This was a game of the past, present and future for top-ranked Arizona.
How could it not be? Even though the Arizona side downplayed the history of the Arizona-Wisconsin recent series, it mattered. The UA side admitted as much Saturday afternoon after its 98-73 win over the No. 23 Badgers.
“Maybe it gave is a little more juice,” Pelle Larsson said.
Whatever it takes, right?
“I think we hit most of our goals and boxes for this game,” Larsson added. “I didn’t feel like we gave up like too much of a run to them.”
The big win was Arizona’s largest over a ranked team since 2002.
The 25-point victory might as well have felt like a 100-point win. Still, it doesn’t wipe away the tears, heartache and pain of a chance to get to the Final Four (in 2014, 2015), it did feel good for two hours on Arizona’s side.
To the Wisconsin side? Hell, Badger coach Greg Gard said, his guys were still taking recess and getting through grade school when that all happened so that wasn’t a factor.
“They smacked us pretty good,” Gard said.
To be fair, it only takes one side to feel like a jilted lover … and for a moment Arizona, again, felt good as it moved to 8-0 on the year. Arizona played its best start-to-finish game of the young season in a rout of the two top 25 teams.
“Our guys were pretty locked in and focused and made it really tough for them,” UA coach Tommy Lloyd said. “We made a nice run at the end of the first half and kinda got them on their heels a little bit and then we’re kind of able to play pretty steady in the second half and then maybe make it a little run there at the end. But all in all, I’m really happy with our performance.”
It was the second half of the first half that did in the Badgers. Arizona went on a 23-2 run that Wisconsin felt was a “50-2” run. It brought back memories of the past when the Lute Olson-led teams would have offensive stretches for the ages.
“I think we just kept our energy,” said Larsson. “I feel like when you play us, you got to have your energy the whole game. As soon as you relax, we’re going to keep going. So, we just kept going, trusting what we do, and eventually we’re going to get that run.”
Saturday nothing could stop Arizona, even Wisconsin, a team that already defeated Marquette and Michigan State.
“They are all different … but the unique thing about Arizona they can play fast and they’re big,” he said. “This isn’t rocket science: The eye test matches the eye test. They’re big. They can play in the half court and get out and run. They guard really well. They got some depth and depth as developing as those younger guys get better. They are pretty complete, not a lot of holes there.”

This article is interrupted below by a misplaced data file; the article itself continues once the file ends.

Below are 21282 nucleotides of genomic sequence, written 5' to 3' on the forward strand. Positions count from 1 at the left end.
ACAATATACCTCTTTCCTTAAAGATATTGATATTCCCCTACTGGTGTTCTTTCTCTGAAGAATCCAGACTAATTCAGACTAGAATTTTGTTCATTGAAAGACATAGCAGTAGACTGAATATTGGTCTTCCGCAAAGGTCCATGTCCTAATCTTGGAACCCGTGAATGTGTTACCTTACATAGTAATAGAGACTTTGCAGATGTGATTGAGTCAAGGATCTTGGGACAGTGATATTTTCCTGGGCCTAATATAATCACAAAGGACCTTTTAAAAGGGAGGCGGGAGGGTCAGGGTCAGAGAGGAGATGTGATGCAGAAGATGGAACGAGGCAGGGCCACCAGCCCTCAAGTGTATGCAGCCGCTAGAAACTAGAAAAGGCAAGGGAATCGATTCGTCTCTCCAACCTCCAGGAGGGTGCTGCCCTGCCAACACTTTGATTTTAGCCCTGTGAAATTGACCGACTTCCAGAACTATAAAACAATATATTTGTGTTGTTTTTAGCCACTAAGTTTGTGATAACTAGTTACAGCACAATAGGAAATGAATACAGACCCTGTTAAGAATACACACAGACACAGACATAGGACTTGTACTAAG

Especially, again, when all of Arizona’s key players have one of those days when everything clicks. Who didn’t have a good day?
Larsson even channeled his inner Steve Kerr, who sat in the front row with a watchful eye with former teammates Bruce Fraser and Matt Muehlebach.
Larsson had a career day with 21 points, hitting all six shots, including a career-high four 3-pointers.
Larsson said he felt good from the start.
“I felt the same,” he said, comparing it to any other game. “I actually made a joke to one of our managers that the shot felt good after one shot (in warmups) and I actually should stop, not even warm up. But I don’t know, I felt the same as always.”
The results were totally different. He was aggressive on every level, getting to the basket often. He added four rebounds and four assists.
“Pelle is one of these guys … he’s gonna give you what it takes to win,” Lloyd said. “He’s a really good player who is coming into his own. I know how talented he is. I think he’s one of the better wings in the country, without dispute, and I think people are gonna start to see that now over the course of the season.”
There’s no time like the present.
Then there was Oumar Ballo, who went 7 for 8 from the floor to finish with 15 points. He added nine rebounds.
Caleb Love was 7 for 13, finishing with 20 points. Pick a player and seemingly everyone contributed.
Once again, five players scored in double figures with Keshad Johnson having 11 points and Kylan Boswell getting 10.
“We want to be a team that shares the ball, and I told our guys, ‘I don’t need any heroes,” Lloyd said. “I don’t need anybody to stand out above anybody else. But at the end of the day, I want people to say that Arizona basketball team kicked some ass, and that’s what we’re fighting for.”
Arizona did exactly that.
The past did indeed meet the present for what they hope is a bigger future.
“We spend a lot of time talking about our Arizona basketball legacy,” Lloyd said. “This group right now, we’re in the sun, the sun is shining on us now. The sun has set on some of the guys in the past and it hasn’t risen on our future yet. So, we take it really serious.”